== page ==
Paul Corren, Corporate Partner in our Business Advisory Team looks at WeWork’s recent experience and gives some useful advice for property entrepreneurs looking to exit…
The recent revelation that WeWork’s Chief Executive Officer (CEO), Adam Neumann, the company’s founder and majority shareholder, had no employment agreement with the company gives something of an insight into the approach of a number of creative and successful entrepreneurs. For many the intellectual and transactional challenges of the business far outweigh the more mundane landscape of good corporate and business practice. The perceived value of contractual terms can seem distant, even irrelevant until (of course) they impact on value.
In the case of WeWork, an embarrassing disclosure appeared in the company’s S-1 Registration Statement, stating that the company had “… no employment agreement in place with Adam and there can be no assurance that Adam will continue to act for us or serve our interest in any capacity. If Adam does not continue to serve as CEO it could have a material adverse effect on our business”. An admission pre-IPO that no-one would want to make. Following Adam’s recent resignation from his position as CEO, it is too early to measure what the impact on the WeWork business will be. Perhaps more extraordinary is that a recent Steven Hall & Partners Survey of the 200 largest US companies suggests that 23% of these organisation do not have an employment agreement in place with their CEO either. It appears that Adam is not alone.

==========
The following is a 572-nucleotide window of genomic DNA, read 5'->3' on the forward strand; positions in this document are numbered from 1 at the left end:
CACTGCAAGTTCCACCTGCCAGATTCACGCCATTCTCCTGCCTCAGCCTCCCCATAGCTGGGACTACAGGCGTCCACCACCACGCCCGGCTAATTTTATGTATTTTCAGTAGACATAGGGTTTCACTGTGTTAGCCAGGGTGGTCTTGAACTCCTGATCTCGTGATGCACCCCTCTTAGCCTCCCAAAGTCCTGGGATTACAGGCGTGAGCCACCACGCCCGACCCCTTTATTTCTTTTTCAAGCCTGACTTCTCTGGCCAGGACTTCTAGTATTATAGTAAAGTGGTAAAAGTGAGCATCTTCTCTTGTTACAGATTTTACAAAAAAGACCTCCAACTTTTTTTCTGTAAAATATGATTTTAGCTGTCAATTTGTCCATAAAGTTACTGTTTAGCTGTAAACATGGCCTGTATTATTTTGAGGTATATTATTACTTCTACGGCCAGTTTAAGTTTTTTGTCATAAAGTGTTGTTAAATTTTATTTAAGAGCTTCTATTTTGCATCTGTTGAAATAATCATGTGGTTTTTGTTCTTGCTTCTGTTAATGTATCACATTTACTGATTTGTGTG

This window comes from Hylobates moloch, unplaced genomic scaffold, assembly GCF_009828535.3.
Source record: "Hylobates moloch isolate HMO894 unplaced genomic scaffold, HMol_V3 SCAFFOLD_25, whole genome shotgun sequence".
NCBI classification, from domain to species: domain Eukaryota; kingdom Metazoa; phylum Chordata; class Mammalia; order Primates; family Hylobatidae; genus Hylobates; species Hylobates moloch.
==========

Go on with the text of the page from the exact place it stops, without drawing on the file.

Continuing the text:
In this article we focus on some further house-keeping issues that may play a significant role in determining how a property entrepreneur can exit an existing property structure and why these points should be considered in detail before forging the exit plan.
Property holding structures and property funds can have relatively complex structures, normally as a result of risk mitigation and tax efficiency. The fund is commonly set up as a limited partnership (LP), or overseas equivalent and the LP often owns a series of property special purpose vehicles (SPV’s). These SPV’s buy and hold properties in accordance with an agreed business plan or strategy. The fund will typically have an agreement between the fund manager and the general partner of the LP. The LP will also have a partnership agreement in place setting out the internal management and governance of the LP.
It is this partnership agreement that may well become crucial to your proposed exit plans.
If you are a limited partner in an LP structure you need to take clear and specialist advice as to your position prior to exit. A decision to exit or transfer an existing interest in a property fund is not taken lightly and often involves an exhaustive analysis of the likely return proposition or sometimes simply reflects a timely need to liquidate or divest a position. Typically the LP will represent an illiquid asset with no obvious regulated market in which to dispose and as such identifying an able and willing third party to take the investment can be a time-consuming and delicate process. In this context the basic legal fundamentals in the partnership agreement can be easily overlooked.